Computers beat doctors at diagnosing child illnesses
A computer has proved more accurate in diagnosing severe fever in children than doctors using their clinical judgement, researchers have found.
Specialists in Australia who developed the computerised diagnostic model say it may improve early treatment in children with conditions such as pneumonia and meningitis who need an urgent administration of antibiotics.
One of the toughest tasks in medicine is distinguishing between children with ordinary viral illnesses, from which they normally recover without treatment, and those with bacterial infections which require an urgent administration of antibiotics. Family doctors have sleepless nights worrying about whether they have made the right call.
Now researchers at the Westmead Children's Hospital in Sydney, Australia, have developed a 28-item checklist which, when used with a statistical modelling technique, successfully distinguishes between the two.
They began by recording 40 clinical features in 15,000 cases of children presenting with fever at the emergency department of the hospital. The children were then followed for two weeks to discover what happened to them.
The researchers found 7.2 per cent were diagnosed with severe illnesses including urinary-tract infections and pneumonia. Six children had meningitis. The authors say that, when children are diagnosed by doctors, more than a fifth of those with severe bacterial illnesses are not prescribed antibiotics at their initial consultation and a fifth of those without a bacterial infection are overtreated with antibiotics.
When the computer model was used, the accuracy of diagnosis was equal to or better than that of the doctors. The findings are published in the British Medical Journal.
The strongest predictors of serious bacterial infection were a very unwell appearance, high temperature, chronic disease, and prolonged capillary refill time [the length of time an area of skin takes to turn pink after being pressed with a finger till it is white].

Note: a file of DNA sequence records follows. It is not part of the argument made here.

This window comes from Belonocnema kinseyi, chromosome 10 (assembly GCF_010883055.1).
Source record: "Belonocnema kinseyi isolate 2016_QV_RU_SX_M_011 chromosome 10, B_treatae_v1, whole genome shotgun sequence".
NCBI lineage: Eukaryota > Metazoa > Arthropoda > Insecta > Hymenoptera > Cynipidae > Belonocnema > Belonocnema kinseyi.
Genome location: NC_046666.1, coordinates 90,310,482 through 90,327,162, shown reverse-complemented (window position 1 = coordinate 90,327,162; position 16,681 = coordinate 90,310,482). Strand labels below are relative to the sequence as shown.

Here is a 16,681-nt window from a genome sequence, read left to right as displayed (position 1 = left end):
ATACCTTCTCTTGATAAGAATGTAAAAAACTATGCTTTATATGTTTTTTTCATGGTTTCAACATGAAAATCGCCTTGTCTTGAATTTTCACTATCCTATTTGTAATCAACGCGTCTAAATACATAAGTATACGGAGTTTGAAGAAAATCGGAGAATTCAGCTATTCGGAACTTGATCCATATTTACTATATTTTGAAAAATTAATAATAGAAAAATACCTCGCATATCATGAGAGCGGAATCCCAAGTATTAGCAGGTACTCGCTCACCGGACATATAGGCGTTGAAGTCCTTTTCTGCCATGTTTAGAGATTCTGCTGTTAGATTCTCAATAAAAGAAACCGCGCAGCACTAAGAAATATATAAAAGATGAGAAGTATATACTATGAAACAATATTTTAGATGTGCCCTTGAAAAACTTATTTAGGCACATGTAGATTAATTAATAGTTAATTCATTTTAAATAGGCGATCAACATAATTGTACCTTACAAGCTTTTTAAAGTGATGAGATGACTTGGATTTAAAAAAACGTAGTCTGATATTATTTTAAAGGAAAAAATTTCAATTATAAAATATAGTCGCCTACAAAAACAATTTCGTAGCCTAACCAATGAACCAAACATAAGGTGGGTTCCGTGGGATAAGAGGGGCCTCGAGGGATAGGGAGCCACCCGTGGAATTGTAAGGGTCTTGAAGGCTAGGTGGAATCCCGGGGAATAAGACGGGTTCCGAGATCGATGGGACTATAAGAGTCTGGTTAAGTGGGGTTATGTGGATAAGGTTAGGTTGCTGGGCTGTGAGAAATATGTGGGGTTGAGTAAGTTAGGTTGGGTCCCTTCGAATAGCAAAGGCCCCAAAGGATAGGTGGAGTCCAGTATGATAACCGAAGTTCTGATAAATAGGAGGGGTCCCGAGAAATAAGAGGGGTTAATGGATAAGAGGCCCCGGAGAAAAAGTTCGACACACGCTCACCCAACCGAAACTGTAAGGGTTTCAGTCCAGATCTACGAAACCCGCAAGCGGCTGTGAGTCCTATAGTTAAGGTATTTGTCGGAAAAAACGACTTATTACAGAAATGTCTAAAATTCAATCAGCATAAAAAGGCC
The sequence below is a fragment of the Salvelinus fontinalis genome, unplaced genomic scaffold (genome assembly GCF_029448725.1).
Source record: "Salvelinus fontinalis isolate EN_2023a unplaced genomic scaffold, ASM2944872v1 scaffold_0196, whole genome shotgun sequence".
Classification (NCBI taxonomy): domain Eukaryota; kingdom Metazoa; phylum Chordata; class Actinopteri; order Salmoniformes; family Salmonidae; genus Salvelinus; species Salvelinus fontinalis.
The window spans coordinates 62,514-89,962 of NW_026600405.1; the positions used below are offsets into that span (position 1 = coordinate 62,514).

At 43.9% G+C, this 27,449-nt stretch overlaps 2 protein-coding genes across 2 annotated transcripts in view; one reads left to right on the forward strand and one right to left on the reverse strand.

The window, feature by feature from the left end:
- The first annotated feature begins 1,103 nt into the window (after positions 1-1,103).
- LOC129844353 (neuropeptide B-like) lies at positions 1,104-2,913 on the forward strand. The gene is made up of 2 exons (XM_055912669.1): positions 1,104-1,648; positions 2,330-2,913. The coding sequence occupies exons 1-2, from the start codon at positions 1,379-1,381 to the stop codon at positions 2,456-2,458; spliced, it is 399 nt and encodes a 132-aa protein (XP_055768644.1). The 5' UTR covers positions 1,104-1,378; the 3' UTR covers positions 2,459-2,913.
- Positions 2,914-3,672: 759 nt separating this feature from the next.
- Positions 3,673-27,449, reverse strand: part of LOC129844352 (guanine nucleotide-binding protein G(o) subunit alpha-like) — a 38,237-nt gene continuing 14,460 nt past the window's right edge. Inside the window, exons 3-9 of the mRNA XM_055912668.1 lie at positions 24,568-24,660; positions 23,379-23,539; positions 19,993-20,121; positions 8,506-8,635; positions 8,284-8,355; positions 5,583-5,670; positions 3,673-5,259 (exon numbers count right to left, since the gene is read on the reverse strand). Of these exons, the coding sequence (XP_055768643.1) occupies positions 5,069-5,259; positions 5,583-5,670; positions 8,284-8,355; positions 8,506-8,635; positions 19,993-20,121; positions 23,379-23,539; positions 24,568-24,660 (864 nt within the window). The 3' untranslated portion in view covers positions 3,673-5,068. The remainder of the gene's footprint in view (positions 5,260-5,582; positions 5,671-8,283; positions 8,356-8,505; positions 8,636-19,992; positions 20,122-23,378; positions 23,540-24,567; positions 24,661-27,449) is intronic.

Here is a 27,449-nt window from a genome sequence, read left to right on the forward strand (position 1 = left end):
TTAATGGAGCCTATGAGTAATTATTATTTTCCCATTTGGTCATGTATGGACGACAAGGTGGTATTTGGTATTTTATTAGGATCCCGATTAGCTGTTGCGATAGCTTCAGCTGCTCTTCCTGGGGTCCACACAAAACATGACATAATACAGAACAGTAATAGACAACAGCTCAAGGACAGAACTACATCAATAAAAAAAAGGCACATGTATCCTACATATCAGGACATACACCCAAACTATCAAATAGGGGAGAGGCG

For children with pneumonia, the strongest predictors were coughing, difficulty breathing, abnormal chest sounds, rapid breathing, chest crackles and rapid heart beat.
For urinary tract infection, urinary symptoms such as pain on urinating were by far the strongest indicator, whereas for bacteraemia [the presence of bacteria in the blood which can lead to septicaemia], rapid heart beat and crying were also strong indicators.
Life & Style blogs
Other popular areas include Didsbury, Clifton in Bristol, central Cambridge and West Bridgford
Doctors are allowed to have personal beliefs, just as long as these beliefs do not interfere with th...
BBC journalist Justin Webb talks about his experiences of the advances in preventing heart attacks a...
The 10 Best Scotch Whiskies
Meet David Karp, the 26-year-old high school dropout worth $275m after selling Tumblr to Yahoo
Game on: Xbox 720 and PS4 go head to head with Microsoft set to launch console today
Virtually Stephen Fry: Star launches (possibly) the world's most self-regarding app
The 10 Best children's activity books
- 1 Tottenham to smash pay scale with £150,000-a-week contract in attempt to tie Gareth Bale to club
- 2 Austerity has hardened the nation's heart
- 3 Gay couple beaten in park urge MPs to moderate language on gay marriage
- 4 Be more professional! GCHQ staff rapped as WikiLeaks founder Julian Assange reveals messages that he says point to 'fit up'
- 5 Top A&E doctors warn: 'We cannot guarantee safe care for patients anymore'
BMF is the UK’s biggest and best loved outdoor fitness classes
Find out what The Independent's resident travel expert has to say about one of the most beautiful small cities in the world
Win anything from gadgets to five-star holidays on our competitions and offers page.
£115 - £150 per day + negotiable dependant on experience : Randstad Education ...
Negotiable: Progressive Recruitment: Quality Inspector - West Midlands - 3 Mon...
£21000 - £36000 per annum: Capita Education Resourcing Permanent Team: Looking...
£120 per day: Randstad Education Luton: KS1 Teacher required to cover PPA in a...